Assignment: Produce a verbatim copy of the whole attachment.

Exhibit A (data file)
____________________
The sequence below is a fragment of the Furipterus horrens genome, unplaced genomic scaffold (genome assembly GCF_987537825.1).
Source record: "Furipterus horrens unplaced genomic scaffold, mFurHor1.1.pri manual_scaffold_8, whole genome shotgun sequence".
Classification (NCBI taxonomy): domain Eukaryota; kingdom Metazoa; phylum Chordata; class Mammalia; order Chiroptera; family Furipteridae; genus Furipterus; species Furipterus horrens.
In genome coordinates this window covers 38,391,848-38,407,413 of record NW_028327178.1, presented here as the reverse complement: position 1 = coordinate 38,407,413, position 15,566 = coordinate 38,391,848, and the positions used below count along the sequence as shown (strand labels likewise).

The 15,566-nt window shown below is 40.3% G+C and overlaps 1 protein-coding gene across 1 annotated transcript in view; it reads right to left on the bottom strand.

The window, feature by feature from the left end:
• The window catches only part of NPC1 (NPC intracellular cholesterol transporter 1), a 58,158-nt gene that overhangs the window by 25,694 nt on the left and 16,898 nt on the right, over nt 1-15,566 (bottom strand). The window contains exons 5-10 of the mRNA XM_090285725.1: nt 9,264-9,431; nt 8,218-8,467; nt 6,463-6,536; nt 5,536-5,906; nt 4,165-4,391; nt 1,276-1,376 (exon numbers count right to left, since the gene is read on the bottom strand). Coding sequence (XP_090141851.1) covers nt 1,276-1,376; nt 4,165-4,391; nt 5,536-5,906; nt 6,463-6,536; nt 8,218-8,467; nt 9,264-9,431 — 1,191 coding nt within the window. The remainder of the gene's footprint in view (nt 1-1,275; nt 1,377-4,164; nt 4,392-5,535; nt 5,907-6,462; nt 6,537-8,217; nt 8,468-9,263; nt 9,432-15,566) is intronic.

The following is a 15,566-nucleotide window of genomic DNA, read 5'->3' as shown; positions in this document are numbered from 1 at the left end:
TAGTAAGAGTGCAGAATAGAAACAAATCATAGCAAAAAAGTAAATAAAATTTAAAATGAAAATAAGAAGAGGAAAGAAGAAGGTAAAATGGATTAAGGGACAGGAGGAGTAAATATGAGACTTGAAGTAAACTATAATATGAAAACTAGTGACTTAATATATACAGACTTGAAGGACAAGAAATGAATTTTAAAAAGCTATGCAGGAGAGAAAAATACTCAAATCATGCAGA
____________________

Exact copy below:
The sequence below is a fragment of the Furipterus horrens genome, unplaced genomic scaffold (genome assembly GCF_987537825.1).
Source record: "Furipterus horrens unplaced genomic scaffold, mFurHor1.1.pri manual_scaffold_8, whole genome shotgun sequence".
Classification (NCBI taxonomy): domain Eukaryota; kingdom Metazoa; phylum Chordata; class Mammalia; order Chiroptera; family Furipteridae; genus Furipterus; species Furipterus horrens.
In genome coordinates this window covers 38,391,848-38,407,413 of record NW_028327178.1, presented here as the reverse complement: position 1 = coordinate 38,407,413, position 15,566 = coordinate 38,391,848, and the positions used below count along the sequence as shown (strand labels likewise).

The 15,566-nt window shown below is 40.3% G+C and overlaps 1 protein-coding gene across 1 annotated transcript in view; it reads right to left on the bottom strand.

The window, feature by feature from the left end:
• The window catches only part of NPC1 (NPC intracellular cholesterol transporter 1), a 58,158-nt gene that overhangs the window by 25,694 nt on the left and 16,898 nt on the right, over nt 1-15,566 (bottom strand). The window contains exons 5-10 of the mRNA XM_090285725.1: nt 9,264-9,431; nt 8,218-8,467; nt 6,463-6,536; nt 5,536-5,906; nt 4,165-4,391; nt 1,276-1,376 (exon numbers count right to left, since the gene is read on the bottom strand). Coding sequence (XP_090141851.1) covers nt 1,276-1,376; nt 4,165-4,391; nt 5,536-5,906; nt 6,463-6,536; nt 8,218-8,467; nt 9,264-9,431 — 1,191 coding nt within the window. The remainder of the gene's footprint in view (nt 1-1,275; nt 1,377-4,164; nt 4,392-5,535; nt 5,907-6,462; nt 6,537-8,217; nt 8,468-9,263; nt 9,432-15,566) is intronic.

The following is a 15,566-nucleotide window of genomic DNA, read 5'->3' as shown; positions in this document are numbered from 1 at the left end:
TAGTAAGAGTGCAGAATAGAAACAAATCATAGCAAAAAAGTAAATAAAATTTAAAATGAAAATAAGAAGAGGAAAGAAGAAGGTAAAATGGATTAAGGGACAGGAGGAGTAAATATGAGACTTGAAGTAAACTATAATATGAAAACTAGTGACTTAATATATACAGACTTGAAGGACAAGAAATGAATTTTAAAAAGCTATGCAGGAGAGAAAAATACTCAAATCATGCAGA